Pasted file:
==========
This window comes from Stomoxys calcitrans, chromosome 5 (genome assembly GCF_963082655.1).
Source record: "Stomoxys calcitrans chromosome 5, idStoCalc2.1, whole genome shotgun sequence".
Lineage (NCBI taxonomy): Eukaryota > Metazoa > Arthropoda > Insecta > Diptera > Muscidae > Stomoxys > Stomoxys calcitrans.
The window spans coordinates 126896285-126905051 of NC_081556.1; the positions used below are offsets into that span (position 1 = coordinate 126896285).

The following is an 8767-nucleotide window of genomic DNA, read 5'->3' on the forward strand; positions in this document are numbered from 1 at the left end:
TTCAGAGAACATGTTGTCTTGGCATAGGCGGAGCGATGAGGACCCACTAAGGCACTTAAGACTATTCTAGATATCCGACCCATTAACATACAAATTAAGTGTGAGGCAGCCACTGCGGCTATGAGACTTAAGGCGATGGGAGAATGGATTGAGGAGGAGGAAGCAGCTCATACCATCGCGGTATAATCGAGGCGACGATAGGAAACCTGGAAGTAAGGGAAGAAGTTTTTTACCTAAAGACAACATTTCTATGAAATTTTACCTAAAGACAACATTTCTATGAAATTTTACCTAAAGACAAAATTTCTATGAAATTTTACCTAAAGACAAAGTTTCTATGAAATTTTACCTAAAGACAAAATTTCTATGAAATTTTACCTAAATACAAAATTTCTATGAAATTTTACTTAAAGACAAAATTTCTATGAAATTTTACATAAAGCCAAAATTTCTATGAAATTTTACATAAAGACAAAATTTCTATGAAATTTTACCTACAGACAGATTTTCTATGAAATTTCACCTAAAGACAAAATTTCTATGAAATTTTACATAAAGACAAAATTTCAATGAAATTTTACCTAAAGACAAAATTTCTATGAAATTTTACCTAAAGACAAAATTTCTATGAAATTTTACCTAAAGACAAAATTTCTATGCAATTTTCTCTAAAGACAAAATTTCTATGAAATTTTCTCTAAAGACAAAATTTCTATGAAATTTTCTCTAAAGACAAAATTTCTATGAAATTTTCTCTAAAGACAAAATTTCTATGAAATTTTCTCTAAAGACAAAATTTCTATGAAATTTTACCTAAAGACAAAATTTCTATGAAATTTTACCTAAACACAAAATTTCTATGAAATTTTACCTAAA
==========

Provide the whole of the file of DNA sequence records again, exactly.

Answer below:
This window comes from Stomoxys calcitrans, chromosome 5 (genome assembly GCF_963082655.1).
Source record: "Stomoxys calcitrans chromosome 5, idStoCalc2.1, whole genome shotgun sequence".
Lineage (NCBI taxonomy): Eukaryota > Metazoa > Arthropoda > Insecta > Diptera > Muscidae > Stomoxys > Stomoxys calcitrans.
The window spans coordinates 126896285-126905051 of NC_081556.1; the positions used below are offsets into that span (position 1 = coordinate 126896285).

The following is an 8767-nucleotide window of genomic DNA, read 5'->3' on the forward strand; positions in this document are numbered from 1 at the left end:
TTCAGAGAACATGTTGTCTTGGCATAGGCGGAGCGATGAGGACCCACTAAGGCACTTAAGACTATTCTAGATATCCGACCCATTAACATACAAATTAAGTGTGAGGCAGCCACTGCGGCTATGAGACTTAAGGCGATGGGAGAATGGATTGAGGAGGAGGAAGCAGCTCATACCATCGCGGTATAATCGAGGCGACGATAGGAAACCTGGAAGTAAGGGAAGAAGTTTTTTACCTAAAGACAACATTTCTATGAAATTTTACCTAAAGACAACATTTCTATGAAATTTTACCTAAAGACAAAATTTCTATGAAATTTTACCTAAAGACAAAGTTTCTATGAAATTTTACCTAAAGACAAAATTTCTATGAAATTTTACCTAAATACAAAATTTCTATGAAATTTTACTTAAAGACAAAATTTCTATGAAATTTTACATAAAGCCAAAATTTCTATGAAATTTTACATAAAGACAAAATTTCTATGAAATTTTACCTACAGACAGATTTTCTATGAAATTTCACCTAAAGACAAAATTTCTATGAAATTTTACATAAAGACAAAATTTCAATGAAATTTTACCTAAAGACAAAATTTCTATGAAATTTTACCTAAAGACAAAATTTCTATGAAATTTTACCTAAAGACAAAATTTCTATGCAATTTTCTCTAAAGACAAAATTTCTATGAAATTTTCTCTAAAGACAAAATTTCTATGAAATTTTCTCTAAAGACAAAATTTCTATGAAATTTTCTCTAAAGACAAAATTTCTATGAAATTTTCTCTAAAGACAAAATTTCTATGAAATTTTACCTAAAGACAAAATTTCTATGAAATTTTACCTAAACACAAAATTTCTATGAAATTTTACCTAAA